Stringybark Erotic Fiction Award 2023
OPENS 20 JUNE
Thanks to ...
David Vernon is a full time writer and editor. While he is known for his non-fiction books about birth: Men at Birth, Having a Great Birth in Australia, Birth Stories and With Women, he has turned his hand to writing science articles for newspapers and magazines as well as scribbling the odd short story or two, many which have been published. He established the Stringybark Short Stories Awards in 2010 to promote short story writing. He was the Chair of the ACT Writers Centre for six years. He shares his land with kangaroos, echidnas, chickens and two Border Collies. He recently completed an Australian history book, A Good Yarn — seven mysteries that captivated Australia, thanks to attending Varuna. David’s website is: www.davidvernon.net however owing to the time he spends on publishing it is desperately in need of updating.
I have always had a love for reading and, at 75, I wrote and published a children’s book. I joined a Writer’s group where I have been encouraged and guided by my peers. I’ve had stories published in several anthologies and achieved Highly Commended in two competitions. I love to read other people’s stories, and felt privileged to be invited to join the judging team for Stringybark Publishing’s 2021 Short Story Anthology, ‘The Mirror’. Writing is often challenging, but always rewarding when reading the final proof, feeling satisfied with your creation. The greatest gift given any writer is to hear, “I enjoyed your story.” I also love singing and with my guitar man, we perform at nursing homes and retirement villages. To keep physically fit, I do Box Fit three times a week. I love it!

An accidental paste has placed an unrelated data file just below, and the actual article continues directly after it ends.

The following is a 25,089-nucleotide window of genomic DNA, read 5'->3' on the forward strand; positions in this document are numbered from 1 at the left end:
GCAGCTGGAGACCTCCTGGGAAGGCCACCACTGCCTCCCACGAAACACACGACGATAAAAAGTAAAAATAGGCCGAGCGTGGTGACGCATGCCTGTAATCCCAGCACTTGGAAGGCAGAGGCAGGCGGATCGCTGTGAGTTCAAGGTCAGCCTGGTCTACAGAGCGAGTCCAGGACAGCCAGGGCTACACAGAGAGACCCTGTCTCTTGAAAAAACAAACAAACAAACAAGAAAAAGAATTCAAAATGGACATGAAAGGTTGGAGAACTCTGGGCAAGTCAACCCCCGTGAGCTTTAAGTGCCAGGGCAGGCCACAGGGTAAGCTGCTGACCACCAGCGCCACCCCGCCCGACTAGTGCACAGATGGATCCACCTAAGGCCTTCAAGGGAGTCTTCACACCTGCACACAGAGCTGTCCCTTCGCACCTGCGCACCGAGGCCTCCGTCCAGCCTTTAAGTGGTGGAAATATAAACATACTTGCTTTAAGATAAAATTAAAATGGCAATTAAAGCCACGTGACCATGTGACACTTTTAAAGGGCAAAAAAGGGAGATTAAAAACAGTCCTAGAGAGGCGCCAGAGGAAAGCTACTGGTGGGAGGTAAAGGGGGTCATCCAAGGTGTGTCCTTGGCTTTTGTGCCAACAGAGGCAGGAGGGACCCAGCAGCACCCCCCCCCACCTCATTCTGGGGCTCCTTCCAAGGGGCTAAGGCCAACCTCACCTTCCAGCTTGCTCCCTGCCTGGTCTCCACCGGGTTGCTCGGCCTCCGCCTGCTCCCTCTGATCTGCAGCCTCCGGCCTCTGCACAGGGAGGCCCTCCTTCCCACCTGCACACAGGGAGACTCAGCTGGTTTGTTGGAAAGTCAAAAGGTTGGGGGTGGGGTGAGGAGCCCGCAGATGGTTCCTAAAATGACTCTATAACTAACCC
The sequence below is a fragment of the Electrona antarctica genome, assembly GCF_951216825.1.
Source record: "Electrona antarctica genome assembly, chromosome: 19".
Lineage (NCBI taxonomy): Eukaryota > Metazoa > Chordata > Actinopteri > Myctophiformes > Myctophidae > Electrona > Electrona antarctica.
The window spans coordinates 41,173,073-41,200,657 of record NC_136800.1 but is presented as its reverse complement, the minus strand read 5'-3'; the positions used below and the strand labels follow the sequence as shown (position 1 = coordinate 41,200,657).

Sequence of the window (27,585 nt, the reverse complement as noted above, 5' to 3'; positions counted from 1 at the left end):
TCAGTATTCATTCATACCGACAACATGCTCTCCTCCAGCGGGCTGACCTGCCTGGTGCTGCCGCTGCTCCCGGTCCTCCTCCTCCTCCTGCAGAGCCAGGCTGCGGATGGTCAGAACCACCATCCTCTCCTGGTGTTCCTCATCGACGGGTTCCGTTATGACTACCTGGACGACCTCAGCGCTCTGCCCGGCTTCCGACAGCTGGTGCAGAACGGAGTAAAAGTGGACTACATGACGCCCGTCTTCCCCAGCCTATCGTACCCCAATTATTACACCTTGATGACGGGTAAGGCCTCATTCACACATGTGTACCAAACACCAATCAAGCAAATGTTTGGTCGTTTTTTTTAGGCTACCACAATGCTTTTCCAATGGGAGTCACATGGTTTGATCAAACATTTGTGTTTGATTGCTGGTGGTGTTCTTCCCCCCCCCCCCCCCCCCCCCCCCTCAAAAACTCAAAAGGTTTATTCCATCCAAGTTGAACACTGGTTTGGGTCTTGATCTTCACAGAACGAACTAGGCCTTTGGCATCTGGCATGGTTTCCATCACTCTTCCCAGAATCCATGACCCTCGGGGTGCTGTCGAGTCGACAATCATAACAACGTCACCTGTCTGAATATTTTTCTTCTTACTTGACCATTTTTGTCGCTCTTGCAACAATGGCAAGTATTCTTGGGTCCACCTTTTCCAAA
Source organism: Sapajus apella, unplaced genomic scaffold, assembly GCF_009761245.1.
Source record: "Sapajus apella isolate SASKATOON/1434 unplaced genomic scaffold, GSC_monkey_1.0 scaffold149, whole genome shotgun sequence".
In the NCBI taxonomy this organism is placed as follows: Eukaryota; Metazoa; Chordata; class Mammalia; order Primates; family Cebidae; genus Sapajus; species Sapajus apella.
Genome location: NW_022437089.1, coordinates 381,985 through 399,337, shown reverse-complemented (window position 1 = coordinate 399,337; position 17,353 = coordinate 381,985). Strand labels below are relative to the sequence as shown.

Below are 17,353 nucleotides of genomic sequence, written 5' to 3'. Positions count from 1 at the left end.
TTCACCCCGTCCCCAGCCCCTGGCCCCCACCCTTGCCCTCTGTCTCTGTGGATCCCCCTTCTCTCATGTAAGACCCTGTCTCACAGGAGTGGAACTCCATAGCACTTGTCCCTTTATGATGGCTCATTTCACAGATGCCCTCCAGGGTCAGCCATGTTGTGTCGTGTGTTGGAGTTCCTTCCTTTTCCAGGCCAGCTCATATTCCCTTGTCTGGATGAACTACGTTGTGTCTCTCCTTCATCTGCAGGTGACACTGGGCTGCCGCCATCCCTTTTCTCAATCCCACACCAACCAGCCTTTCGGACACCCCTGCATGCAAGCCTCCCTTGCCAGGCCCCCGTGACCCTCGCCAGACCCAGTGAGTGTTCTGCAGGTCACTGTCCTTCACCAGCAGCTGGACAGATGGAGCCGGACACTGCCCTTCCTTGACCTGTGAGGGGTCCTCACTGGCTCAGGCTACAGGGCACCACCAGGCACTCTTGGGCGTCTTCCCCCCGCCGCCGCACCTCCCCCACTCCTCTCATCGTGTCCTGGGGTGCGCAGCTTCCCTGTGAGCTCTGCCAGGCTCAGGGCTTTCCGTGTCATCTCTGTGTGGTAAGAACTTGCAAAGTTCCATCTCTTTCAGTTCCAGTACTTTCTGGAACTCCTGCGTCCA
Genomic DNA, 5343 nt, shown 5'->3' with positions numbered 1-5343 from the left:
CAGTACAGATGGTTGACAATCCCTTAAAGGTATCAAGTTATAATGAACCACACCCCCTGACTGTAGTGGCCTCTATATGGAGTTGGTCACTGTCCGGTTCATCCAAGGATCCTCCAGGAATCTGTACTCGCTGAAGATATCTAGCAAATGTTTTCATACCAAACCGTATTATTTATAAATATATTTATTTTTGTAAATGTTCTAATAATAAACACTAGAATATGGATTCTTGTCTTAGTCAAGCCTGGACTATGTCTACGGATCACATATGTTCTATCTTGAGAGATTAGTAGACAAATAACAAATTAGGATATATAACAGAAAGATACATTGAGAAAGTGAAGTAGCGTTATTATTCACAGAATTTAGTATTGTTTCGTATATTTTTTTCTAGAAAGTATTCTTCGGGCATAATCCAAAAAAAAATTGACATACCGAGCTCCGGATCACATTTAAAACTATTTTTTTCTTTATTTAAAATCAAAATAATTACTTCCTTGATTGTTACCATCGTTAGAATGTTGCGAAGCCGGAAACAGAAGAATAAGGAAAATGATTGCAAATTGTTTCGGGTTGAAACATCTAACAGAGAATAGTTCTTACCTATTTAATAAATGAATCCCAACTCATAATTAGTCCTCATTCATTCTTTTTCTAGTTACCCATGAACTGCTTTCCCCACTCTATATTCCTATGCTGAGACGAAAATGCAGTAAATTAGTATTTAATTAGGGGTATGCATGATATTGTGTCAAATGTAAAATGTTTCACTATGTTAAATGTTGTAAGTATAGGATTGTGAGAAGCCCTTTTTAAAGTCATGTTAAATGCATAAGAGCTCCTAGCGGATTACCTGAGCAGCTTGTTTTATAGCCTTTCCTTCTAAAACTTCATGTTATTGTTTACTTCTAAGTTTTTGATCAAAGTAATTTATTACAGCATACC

I have loved reading from an early age when I’d read by torch light under the blankets instead of going to sleep, or hidden away from siblings in a cubby. There’s a magic to the way stories transport you to other places, touch your emotions and give you new perspectives.
I teach kids to read and help them to enjoy the world of imagination that books offer. Without literacy the world is so much harder to navigate. We owe it to every kid.
I have dabbled in writing; some short stories and life blogs about travel and a cancer experience. However, at present my challenge is learning basketry, spinning and weaving. My emphasis is learning about and using free, natural materials from raw fleeces to back yard weeds. These crafts are meditative to do and connect us to the the past when such skills were more common. They also force you to appreciate the effort it takes to produce things.
Thinking of production, I love gardening and eating my own fresh vegetables. I hope that I am passing on this excitement to my young granddaughter. I aim to live lightly on the earth, one thing I can do in response to a world in crisis.
Dr Andrew Perry is a physicist. Notwithstanding biographical flash fiction, he doesn’t attempt creative writing. Reading, on the other hand, consumes much of his free time. Weekly doses of essays, short stories, the ever-present bedside novel, and a dozen years as a member of a local book club have expanded the range of authors and styles that it has been his pleasure (and occasional displeasure) to meet. He has been a judge for the Stringybark Short Story Award 2010, the Twisted Stringybark Award 2012, and the Stringybark Short Story Award 2013 and is looking forward to enjoying the latest stories to arrive in the Stringybark in-tray.